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Repositioning clients: Clinical skills notes

Notes

Notes

Basic Client Care Skills

Repositioning Clients

Introduction

Most clients will reposition themselves when they get uncomfortable from staying in the same position for too long. However some people, like those in a coma, in a hip or full body cast, or recovering from surgery, will need your assistance. In addition, many clients will need to be repositioned for procedures or other activities.  

Common Care Tips

  • If the person is large, confused, or non-cooperative, you might need to ask for assistance. 
  • Check for tubes and drains, so you don’t accidentally pull them out. 
  • Make sure the wheels on the bed or wheelchair are locked and hand rails on the bed are lowered. 
  • Check to see if the client is properly covered for their privacy. 
  • Be sure to use good body mechanics: stand with your feet spread shoulder-width apart and knees slightly bent to protect your back. 
  • Be gentle and do not lift the client by their limbs. 
  • When moving someone with a cast that’s still wet, try to use only the palms of your hands. This will help spread the force over a larger area and prevent deforming the cast before it can dry. 
  • For immobile clients resting in the supine position, first reposition them to a lateral position, then back to the supine position, and finally the lateral position on the other side. 
  • Everyone needs to reposition at least once every two hours to prevent complications, like pressure ulcers and contractures, and some will need to be moved more frequently. 
  • When you’re done, check that their clothing and the bedsheets are not tangled, and replace any pillows you moved.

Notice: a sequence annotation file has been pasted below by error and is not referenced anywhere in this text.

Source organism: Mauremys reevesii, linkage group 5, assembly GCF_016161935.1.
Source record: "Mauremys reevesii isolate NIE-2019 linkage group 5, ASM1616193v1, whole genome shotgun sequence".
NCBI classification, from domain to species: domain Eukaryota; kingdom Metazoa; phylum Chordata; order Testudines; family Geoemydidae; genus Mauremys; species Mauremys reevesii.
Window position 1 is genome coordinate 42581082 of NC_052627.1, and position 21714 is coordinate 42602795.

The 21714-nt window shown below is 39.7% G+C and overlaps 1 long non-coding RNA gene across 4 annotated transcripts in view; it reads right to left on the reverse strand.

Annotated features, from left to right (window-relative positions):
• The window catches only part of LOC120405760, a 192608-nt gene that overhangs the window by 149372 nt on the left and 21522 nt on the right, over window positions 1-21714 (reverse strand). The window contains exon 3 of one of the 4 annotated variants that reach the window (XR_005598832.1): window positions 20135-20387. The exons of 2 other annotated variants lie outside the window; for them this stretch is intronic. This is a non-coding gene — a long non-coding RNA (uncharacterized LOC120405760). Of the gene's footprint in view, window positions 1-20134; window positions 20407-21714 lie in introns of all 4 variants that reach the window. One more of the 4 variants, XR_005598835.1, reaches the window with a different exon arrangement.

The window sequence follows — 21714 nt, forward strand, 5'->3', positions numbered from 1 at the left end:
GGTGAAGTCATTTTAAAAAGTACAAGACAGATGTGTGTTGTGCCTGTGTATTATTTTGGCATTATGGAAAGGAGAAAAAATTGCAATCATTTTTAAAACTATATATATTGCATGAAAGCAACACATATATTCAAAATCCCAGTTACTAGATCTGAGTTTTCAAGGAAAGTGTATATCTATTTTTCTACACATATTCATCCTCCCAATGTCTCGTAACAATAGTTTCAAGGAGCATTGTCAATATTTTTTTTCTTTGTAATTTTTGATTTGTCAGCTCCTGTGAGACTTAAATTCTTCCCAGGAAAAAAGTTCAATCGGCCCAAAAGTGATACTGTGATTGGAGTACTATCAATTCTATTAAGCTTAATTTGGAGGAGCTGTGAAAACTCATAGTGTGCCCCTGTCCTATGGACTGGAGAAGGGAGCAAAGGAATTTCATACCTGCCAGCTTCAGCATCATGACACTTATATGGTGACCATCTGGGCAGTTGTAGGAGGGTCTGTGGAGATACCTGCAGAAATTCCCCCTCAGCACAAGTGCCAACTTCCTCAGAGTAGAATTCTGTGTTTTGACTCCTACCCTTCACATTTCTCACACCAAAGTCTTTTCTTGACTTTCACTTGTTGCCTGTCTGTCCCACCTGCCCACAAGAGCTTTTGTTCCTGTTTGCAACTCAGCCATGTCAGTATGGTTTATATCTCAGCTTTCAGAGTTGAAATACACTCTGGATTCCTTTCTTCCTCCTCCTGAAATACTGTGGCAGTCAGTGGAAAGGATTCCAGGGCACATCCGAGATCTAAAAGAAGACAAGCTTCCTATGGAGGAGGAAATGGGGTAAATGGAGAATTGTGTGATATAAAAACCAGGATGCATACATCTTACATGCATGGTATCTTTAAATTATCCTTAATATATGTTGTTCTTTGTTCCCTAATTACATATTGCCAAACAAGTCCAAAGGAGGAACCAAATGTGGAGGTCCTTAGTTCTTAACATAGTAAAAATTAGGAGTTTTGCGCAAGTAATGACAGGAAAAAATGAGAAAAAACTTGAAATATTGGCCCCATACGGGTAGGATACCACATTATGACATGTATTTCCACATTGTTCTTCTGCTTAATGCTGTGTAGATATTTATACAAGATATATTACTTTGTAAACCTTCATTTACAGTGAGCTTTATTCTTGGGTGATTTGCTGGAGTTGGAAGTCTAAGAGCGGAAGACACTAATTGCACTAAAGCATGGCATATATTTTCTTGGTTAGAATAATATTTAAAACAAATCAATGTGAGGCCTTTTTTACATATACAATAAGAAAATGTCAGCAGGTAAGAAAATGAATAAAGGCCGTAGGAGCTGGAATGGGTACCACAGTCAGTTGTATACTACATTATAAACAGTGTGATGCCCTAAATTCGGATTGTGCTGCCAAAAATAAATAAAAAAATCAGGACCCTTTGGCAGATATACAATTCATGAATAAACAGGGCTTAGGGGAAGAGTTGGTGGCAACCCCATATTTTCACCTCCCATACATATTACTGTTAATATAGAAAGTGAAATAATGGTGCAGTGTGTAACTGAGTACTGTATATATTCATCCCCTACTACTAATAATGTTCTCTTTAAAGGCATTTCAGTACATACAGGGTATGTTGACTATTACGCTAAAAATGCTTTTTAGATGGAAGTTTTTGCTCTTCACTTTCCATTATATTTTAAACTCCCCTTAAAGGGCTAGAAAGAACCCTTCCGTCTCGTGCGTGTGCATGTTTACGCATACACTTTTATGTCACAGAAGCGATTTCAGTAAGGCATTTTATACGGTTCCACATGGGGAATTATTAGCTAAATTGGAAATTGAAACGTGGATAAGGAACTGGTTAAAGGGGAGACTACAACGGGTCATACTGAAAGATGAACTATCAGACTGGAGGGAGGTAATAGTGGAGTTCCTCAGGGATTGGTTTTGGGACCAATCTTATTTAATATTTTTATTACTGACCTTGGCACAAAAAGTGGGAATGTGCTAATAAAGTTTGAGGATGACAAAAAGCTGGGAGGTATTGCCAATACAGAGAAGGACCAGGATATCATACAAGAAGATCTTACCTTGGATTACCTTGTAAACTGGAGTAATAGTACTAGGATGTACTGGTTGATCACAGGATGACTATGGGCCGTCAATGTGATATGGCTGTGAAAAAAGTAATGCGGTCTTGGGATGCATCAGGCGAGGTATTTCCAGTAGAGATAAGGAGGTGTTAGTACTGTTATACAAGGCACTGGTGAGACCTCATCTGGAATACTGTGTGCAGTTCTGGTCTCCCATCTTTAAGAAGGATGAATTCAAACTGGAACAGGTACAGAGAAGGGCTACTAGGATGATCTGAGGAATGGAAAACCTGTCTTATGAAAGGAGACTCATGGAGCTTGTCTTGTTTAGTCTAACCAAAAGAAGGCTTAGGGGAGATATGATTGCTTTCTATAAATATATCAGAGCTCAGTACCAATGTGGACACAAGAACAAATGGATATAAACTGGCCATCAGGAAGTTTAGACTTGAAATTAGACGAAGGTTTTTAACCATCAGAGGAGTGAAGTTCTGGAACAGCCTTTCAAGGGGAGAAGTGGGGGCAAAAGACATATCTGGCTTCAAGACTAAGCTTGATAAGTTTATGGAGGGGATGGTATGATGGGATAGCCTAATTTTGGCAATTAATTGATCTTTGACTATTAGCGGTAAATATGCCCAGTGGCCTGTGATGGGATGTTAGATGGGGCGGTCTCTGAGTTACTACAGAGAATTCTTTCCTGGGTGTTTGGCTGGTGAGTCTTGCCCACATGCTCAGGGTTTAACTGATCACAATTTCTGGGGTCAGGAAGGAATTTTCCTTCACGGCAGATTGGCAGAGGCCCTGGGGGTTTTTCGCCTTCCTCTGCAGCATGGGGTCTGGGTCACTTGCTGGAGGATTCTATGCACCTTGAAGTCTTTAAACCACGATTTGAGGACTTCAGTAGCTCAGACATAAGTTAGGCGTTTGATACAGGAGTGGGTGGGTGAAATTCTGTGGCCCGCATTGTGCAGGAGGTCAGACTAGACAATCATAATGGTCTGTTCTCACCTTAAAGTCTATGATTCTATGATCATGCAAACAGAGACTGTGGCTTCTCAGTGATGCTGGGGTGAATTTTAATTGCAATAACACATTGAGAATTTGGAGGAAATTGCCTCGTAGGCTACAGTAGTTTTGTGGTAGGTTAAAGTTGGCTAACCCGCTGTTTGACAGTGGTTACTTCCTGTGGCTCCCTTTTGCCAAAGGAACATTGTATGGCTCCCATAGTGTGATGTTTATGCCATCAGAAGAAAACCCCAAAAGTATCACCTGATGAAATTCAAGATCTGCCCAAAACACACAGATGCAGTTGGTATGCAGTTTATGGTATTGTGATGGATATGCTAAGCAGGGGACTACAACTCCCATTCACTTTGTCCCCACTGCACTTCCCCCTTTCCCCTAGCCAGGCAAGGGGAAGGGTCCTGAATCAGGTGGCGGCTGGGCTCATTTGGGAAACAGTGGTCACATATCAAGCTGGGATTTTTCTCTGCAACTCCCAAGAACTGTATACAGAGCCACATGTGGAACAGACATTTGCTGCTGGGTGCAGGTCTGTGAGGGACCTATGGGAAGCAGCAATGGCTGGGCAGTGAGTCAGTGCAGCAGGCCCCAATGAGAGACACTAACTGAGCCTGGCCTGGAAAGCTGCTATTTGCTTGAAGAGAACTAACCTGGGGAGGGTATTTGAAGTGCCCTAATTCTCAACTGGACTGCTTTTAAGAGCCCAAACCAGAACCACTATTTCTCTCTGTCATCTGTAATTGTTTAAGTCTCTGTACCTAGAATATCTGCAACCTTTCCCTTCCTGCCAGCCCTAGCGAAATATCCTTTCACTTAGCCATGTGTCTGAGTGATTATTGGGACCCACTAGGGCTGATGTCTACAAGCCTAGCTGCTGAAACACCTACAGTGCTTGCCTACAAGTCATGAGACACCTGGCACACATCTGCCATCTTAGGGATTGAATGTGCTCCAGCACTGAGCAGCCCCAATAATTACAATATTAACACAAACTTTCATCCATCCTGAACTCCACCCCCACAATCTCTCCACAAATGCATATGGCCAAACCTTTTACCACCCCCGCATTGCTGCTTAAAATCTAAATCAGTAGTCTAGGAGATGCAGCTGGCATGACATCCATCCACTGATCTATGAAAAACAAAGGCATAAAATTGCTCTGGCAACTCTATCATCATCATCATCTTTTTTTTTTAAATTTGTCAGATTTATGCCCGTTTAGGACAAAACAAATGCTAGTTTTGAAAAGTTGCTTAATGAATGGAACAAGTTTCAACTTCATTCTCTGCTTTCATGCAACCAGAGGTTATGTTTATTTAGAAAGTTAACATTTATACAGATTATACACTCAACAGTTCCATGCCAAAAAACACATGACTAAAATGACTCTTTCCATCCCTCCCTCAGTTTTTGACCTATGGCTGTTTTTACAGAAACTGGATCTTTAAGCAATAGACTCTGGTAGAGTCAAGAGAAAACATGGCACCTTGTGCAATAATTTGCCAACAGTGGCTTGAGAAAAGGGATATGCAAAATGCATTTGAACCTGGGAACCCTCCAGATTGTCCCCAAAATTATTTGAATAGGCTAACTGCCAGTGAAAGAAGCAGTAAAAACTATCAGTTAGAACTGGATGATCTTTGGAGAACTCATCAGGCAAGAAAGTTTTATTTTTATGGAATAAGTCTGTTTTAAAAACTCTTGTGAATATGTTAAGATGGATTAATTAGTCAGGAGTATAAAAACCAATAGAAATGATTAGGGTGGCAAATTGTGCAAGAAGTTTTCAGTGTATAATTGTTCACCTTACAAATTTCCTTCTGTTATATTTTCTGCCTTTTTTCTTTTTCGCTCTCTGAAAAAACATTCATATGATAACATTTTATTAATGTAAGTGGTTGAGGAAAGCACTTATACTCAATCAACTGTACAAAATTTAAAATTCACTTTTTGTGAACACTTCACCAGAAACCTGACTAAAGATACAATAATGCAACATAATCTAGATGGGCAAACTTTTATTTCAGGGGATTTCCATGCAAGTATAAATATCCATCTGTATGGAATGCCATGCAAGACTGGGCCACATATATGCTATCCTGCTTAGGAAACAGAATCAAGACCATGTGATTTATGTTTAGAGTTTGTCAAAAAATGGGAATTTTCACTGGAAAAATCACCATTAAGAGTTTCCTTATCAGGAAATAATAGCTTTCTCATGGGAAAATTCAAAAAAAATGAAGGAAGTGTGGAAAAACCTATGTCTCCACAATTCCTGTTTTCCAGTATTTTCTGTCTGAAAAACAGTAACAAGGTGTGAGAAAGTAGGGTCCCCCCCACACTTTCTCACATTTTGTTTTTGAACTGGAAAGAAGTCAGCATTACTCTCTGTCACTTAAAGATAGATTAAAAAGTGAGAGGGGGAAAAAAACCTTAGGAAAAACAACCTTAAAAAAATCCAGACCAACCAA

Figure 1: Common care tips.

Moving to the Side of the Bed

When moving someone towards one side of the bed for easier access during a procedure, first make sure the bed is raised to a height that’s comfortable for you to work with. Make sure the head of the bed is flat.
 
  1. Slide your hands under the client’s head and shoulders to move their upper body gently towards you. 
  2. Slide your hands under the person's chest and move the torso towards you.
  3. Slide your hands under the hip and legs and move the lower body towards you.

Figure 2: Repositioning client to side of the bed.

If two people are needed to move the client:
 
  1. Place a moving sheet, or slide sheet, under the client. Make sure it reaches from the shoulders to the hips.
  2. Position yourselves so that you and your coworker are standing directly across from each other on opposite sides of the client.
  3. Roll the edges of the sheets towards the client to provide better grip.
  4. On the count of three, slowly lift the client and move them towards the side of the bed. The slide sheet method is preferred because it decreases the risk of shearing.

Figure 3: Repositioning client to side of the bed with two people.

Moving up in Bed

You might need to move someone up in bed because, if the head of the bed is elevated, they’ll eventually slide down. To do this:
 
  1. Lower the head of the bed to be flat to make the process easier, especially for larger people. 
  2. Place one hand behind the person’s head and shoulder. Use your other hand to hold their arm: the one that’s closest to you. 
  3. Ask them to bend their knees and, on the count of three, lift their buttocks and push with their legs slowly to move themselves up the bed as you support their head and torso. 

Figure 4: Repositioning client up in bed. A. Lower the head of the bed. B. Place one hand behind client's head and shoulder. C. Ask client to bend their knees. D. Ask client to push with legs as you help them move up the bed.